This article is part of our ongoing Latino Giant series that focuses on highlighting stories of our community throughout the country.
If when I was a sophomore in high school, someone would have told me that by the age of 22, I was going to travel to different colleges across the country, go to Brazil, start my own nonprofit club, graduate from high school, move away from home to Tulsa, Oklahoma, then move to Washington, DC, graduate from The George Washington University (GW) with a degree in Political Science, and end up living in Maryland, I would have thought they were crazy.
Sometimes when I walk around D.C., I stop to really look at where I am and say to myself, “I got myself here,” and I feel a sense of pride over the fact that I took charge of my life when I did. See, when I was in high school, I wasn’t always making the best choices. It was too easy to get caught up in the “way of life” we learned to follow. At school, you learned that you never let anyone “talk” about you; you defend yourself if anyone tries to instigate a fight and you never back down. There was talk about loyalty to your friends, earning respect, and speaking your mind whether people liked it or not. This was just the way people interacted with one another.
I became more worried about the day to day rather than the future. Before I graduated from high school, I had seen some of my good friends in jail, others dropped out, some of my friends were dealing drugs at school, and I had teachers bluntly tell me that I was not going to make it to college. As I mentioned, I also wasn’t making the best choices so I probably reinforced their judgments but I was fortunate enough to have people that believed in me because at one point, not even I believed that I could do it.
I haven’t always known the right path to follow to achieve my goals but I have always seen the bigger picture. I have learned that as long as you have the passion, drive, and motivation, you will find a way to get what you want. I have learned many things from my father but the two things that have helped me the most have been to always speak up to show confidence and to never be afraid to ask questions—regardless of what people think. It is okay to take chances and create change in your life. When I transferred to GW, I literally picked up my bags, got on a plane, and found my way to campus. I had never visited, I did not know anyone, and had no idea if I was even going to like living in DC but I did know that I did not want to wonder the famous “what if.” It’s important to learn to recognize chances for opportunity and to always pray. There are times I feel as though God has lined things up perfectly for me, testing my ability to take the risks for what he has laid out.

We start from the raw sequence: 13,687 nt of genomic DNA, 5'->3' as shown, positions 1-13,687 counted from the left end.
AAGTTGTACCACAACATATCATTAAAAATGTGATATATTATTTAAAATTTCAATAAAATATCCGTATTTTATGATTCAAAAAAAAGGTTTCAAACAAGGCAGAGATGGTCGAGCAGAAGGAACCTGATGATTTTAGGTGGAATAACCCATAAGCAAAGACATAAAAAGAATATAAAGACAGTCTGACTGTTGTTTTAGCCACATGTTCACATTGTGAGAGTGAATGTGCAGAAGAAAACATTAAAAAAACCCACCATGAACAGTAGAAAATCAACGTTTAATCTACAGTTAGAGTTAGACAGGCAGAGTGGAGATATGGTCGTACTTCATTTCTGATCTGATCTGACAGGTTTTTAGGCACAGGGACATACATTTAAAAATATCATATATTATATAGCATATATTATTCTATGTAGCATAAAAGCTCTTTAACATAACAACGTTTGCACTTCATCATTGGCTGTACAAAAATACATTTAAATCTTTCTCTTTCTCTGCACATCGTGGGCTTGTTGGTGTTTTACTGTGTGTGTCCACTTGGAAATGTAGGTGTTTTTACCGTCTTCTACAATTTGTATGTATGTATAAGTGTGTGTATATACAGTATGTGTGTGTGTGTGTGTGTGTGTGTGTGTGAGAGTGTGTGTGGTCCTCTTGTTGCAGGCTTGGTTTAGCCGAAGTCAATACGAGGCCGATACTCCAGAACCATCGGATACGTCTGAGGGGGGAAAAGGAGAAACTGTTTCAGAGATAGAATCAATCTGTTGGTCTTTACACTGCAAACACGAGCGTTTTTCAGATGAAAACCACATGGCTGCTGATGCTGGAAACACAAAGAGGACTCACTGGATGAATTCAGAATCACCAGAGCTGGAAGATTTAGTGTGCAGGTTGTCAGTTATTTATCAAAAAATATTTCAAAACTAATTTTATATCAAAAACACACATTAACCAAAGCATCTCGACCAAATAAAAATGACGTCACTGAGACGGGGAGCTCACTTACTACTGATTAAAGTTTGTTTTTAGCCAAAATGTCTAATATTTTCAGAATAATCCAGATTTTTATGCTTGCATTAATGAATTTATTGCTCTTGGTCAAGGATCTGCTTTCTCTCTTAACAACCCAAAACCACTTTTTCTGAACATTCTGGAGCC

At the age of 22, graduating from The George Washington University was by far my biggest challenge but also my biggest success. As a first-generation Mexican college student, not only did I carry my hopes and dreams across that stage, but I also carried my parents’ hard work, sacrifices, and the trying times that came with living in a completely different country for the betterment of their children’s lives. I do wish I would have recognized that sooner than later but I love the person I have become and I am glad that my parents have been a prime example of honesty and humility in my life.
Elizabeth Escovar was born in Waukegan, IL. She is the oldest of four girls and comes from a Mexican family. She has graduated from the George Washington University with a Bachelor of Arts in Political Science and currently works with Nueva Vida, Inc. as a Program Coordinator and Patient Navigator assisting Latina women in the metropolitan area to navigate the health care system focusing on cancer awareness.